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Philadelphia drives transformation

March 19, 2013
by Dennis Grantham, Editor-In-Chief
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Part 1 of 2
Arthur Evans Jr., Ph.D.

There’s a reason why efforts to replace a traditional system of behavioral healthcare with a recovery oriented system of care (ROSC) is referred to as a “transformation.” It is because organizations large or small involved in such an effort face an all-encompassing challenge. And, it’s a challenge that they cannot meet by themselves.

Almost nine years ago, the appointment of psychologist Arthur Evans Jr., Ph.D., as Commissioner of Philadelphia’s Department of Behavioral Health and Intellectual disAbility Services (DBHIDS) marked the start of a huge effort. In time, the effort would touch every aspect of a system that today has a $1.2 billion service budget, encompasses more than 200 provider organizations, and has a responsibility to more than a half-million Philadelphians—over 140,000 of whom receive behavioral health services annually.

So, how did Commissioner Evans and the DBHIDS team go about making a transformation to ROSC based on core principles of recovery, resiliency, and self-determination “real”? Behavioral Healthcare went to Philadelphia, met with Commissioner Evans and his team, and took a first-hand look.

First steps

The key to a successful evolution to ROSC, said Evans, “is engagement. Being a payer is easy,” he added, “but administering a recovery focused system is different. How do we ensure that the most people in our system have a chance for recovery?” The only way, in a ROSC, is to create opportunities for people to engage individually with the prospect of change, to feel the pull of hope in recovery, to act on this hope with the help of DBHIDS resources, and to sustain recovery with the help of an understanding and supportive community.

The first step in the process was a recognition: Outcomes would no longer be the sole responsibility of professionals, but a shared responsibility between professionals and newly engaged and empowered service recipients, families, providers and organizations, neighborhoods and others.

At the outset, to bring these stakeholders into the process, DBHIDS launched a new workgroup that combined not only professionals but many community stakeholders, to define key principles of the new recovery-focused transformation effort. This group defined recovery and selected core recovery values for Philadelphia’s transformation effort:

•  Hope

•  Choice

•  Self direction/empowerment

•  Peer culture/support/leadership

•  Partnership

•  Community inclusion/opportunities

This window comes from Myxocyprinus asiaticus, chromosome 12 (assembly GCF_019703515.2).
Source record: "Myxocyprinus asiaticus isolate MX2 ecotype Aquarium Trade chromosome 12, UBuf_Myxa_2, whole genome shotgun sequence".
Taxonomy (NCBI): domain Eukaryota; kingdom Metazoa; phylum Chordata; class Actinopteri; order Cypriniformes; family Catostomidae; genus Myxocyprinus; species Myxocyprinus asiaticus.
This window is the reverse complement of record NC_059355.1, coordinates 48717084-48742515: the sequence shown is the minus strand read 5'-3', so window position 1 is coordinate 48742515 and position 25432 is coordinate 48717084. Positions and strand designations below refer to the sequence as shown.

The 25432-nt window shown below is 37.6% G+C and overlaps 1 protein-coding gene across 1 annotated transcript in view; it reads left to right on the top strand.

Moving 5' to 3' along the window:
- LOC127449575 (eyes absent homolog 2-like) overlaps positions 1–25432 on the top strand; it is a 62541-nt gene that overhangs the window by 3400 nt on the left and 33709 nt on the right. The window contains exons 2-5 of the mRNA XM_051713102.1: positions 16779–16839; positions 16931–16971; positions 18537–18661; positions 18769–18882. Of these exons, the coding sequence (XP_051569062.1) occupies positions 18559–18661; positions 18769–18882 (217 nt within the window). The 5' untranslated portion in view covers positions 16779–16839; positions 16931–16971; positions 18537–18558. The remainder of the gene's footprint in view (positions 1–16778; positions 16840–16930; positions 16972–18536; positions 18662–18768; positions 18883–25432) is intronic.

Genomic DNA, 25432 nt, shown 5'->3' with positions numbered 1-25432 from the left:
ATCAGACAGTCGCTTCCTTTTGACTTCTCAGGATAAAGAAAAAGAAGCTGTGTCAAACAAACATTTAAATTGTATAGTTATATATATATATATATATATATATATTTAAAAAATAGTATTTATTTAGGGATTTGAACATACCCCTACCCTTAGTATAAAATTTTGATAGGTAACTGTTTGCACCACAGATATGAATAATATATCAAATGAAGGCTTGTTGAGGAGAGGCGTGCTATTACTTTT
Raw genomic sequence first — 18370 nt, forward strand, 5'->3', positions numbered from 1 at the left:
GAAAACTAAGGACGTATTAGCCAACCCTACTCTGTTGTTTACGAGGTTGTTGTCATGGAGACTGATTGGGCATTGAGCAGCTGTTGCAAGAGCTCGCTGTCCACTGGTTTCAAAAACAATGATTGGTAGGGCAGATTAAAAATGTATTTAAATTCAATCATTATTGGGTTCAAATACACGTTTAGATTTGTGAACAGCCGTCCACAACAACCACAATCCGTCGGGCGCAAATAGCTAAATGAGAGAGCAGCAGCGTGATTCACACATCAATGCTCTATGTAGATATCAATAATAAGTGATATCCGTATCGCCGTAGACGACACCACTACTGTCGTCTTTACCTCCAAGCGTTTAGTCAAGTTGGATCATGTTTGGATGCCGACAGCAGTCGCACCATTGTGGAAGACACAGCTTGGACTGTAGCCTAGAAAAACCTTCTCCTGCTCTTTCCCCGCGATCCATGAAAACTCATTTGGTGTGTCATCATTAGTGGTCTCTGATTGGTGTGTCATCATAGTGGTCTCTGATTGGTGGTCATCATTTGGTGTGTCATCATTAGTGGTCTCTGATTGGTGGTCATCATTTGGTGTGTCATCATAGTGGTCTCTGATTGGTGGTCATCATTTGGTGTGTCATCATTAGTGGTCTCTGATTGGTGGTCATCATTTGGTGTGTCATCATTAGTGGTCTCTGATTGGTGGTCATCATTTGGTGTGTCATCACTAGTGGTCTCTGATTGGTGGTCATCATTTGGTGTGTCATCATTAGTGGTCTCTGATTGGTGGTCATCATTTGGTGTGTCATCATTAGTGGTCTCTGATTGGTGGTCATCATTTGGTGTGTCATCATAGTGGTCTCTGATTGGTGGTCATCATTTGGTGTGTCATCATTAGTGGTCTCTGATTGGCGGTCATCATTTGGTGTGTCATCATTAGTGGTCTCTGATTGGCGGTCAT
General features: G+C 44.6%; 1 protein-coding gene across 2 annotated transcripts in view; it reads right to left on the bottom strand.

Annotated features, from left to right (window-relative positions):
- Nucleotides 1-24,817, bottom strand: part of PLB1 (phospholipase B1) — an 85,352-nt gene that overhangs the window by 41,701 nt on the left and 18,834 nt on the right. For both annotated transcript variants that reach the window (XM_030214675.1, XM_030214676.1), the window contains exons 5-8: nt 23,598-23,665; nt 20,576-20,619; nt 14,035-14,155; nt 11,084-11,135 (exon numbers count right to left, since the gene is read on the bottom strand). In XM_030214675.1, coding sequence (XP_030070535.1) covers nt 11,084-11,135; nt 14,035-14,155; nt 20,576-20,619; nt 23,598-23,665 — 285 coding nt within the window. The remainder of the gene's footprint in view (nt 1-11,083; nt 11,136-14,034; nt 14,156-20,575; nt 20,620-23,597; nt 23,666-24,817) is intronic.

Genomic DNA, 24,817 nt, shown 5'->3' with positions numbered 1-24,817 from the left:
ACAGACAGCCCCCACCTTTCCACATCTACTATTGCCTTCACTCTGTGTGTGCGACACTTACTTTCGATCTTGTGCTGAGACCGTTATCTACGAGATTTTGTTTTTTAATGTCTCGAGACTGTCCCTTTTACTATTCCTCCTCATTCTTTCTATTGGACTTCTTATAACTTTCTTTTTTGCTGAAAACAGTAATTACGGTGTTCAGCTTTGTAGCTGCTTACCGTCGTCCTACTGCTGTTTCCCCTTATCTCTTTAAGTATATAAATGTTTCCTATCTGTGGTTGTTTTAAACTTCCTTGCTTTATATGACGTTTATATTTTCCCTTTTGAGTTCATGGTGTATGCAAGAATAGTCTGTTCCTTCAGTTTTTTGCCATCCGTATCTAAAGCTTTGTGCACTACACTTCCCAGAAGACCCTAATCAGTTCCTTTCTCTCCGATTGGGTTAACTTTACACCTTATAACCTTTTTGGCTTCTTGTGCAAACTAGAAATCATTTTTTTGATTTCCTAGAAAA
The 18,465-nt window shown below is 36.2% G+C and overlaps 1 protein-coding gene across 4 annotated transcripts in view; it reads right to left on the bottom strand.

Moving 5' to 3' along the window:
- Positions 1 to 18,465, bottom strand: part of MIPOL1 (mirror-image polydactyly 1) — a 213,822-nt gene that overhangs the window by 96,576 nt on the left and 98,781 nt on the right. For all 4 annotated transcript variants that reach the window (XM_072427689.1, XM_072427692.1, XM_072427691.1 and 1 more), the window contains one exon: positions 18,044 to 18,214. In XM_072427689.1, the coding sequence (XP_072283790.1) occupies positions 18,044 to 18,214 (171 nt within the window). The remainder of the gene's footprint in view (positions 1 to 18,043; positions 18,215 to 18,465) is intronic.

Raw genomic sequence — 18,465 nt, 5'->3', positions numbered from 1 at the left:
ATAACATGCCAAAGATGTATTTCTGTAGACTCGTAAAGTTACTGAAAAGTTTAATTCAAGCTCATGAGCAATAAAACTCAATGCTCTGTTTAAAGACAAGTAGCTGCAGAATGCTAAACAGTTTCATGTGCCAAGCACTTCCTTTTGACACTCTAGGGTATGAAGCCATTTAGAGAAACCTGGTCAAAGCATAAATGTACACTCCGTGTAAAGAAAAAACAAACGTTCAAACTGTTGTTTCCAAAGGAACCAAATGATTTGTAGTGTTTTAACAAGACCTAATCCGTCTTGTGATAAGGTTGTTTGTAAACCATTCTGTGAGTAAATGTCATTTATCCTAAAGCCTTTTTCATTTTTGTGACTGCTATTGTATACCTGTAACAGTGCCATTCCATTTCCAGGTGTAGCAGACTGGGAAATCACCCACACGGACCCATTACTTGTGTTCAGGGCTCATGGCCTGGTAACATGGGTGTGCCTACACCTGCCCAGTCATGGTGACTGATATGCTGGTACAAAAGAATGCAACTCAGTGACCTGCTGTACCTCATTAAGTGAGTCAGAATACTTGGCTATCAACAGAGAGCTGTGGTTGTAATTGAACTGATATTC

•  Spirituality

•  Family inclusion and leadership

•  Holistic/wellness approach

The transformation process itself, Evans explained, was shaped through ongoing focus on three variables:1

•  How do we want thinking (concepts and ideas) to change?

•  How do we want behavior (work processes, relationships) to change?

•  How do we want the overall context (fiscal, policy, administration) to change?

This focus, practiced at all levels in DBHIDS and provider organizations, helped to drive the ongoing evolution. Changes in concept or philosophy would drive changes in training, practices, and relationships, which would in turn demand adjustments in policies, regulations, funding, or reimbursement. The goal throughout was not only to talk change, but to ensure that current and available tools, processes, and incentives aligned with and encouraged all involved to pursue the path of change.

Walking the talk

The need to demonstrate change wasn’t just a provider requirement, but a primary responsibility of DBHIDS leadership, said Evans, who recognized that “the relationship that we want to see between direct-care providers and those they serve must be mirrored inside our department, in the relationships that we have with providers and the community organizations. We had to make sure that we weren’t just ‘telling them’ how to do business, but modeling that behavior as well.”

Making and reflecting this big cultural shift within DBHIDS—from a traditional role as payer and policeman of vendors to a new role as a supporter and collaborator—was essential to building collaborative relationships and convincing providers that transformation was real.

Establishing and sustaining a tone of dignity, respect, and inclusion was essential to the system-wide effort to tap into the needs, expertise, and abilities of all. Within DBHIDS, it necessitated creation of additional strategic planning resources and a new Systems Transformation Steering group. The group’s task was to prioritize key programs for transformation, then with the help of other work groups and task forces, re-envision what the transformed programs would look like and how to implement them.

1. White, W. The Recovery-Focused Transformation of an Urban Behavioral Health Care System. Great Lakes Addiction Technology Transfer Center. Accessed at:

Continue to Part 2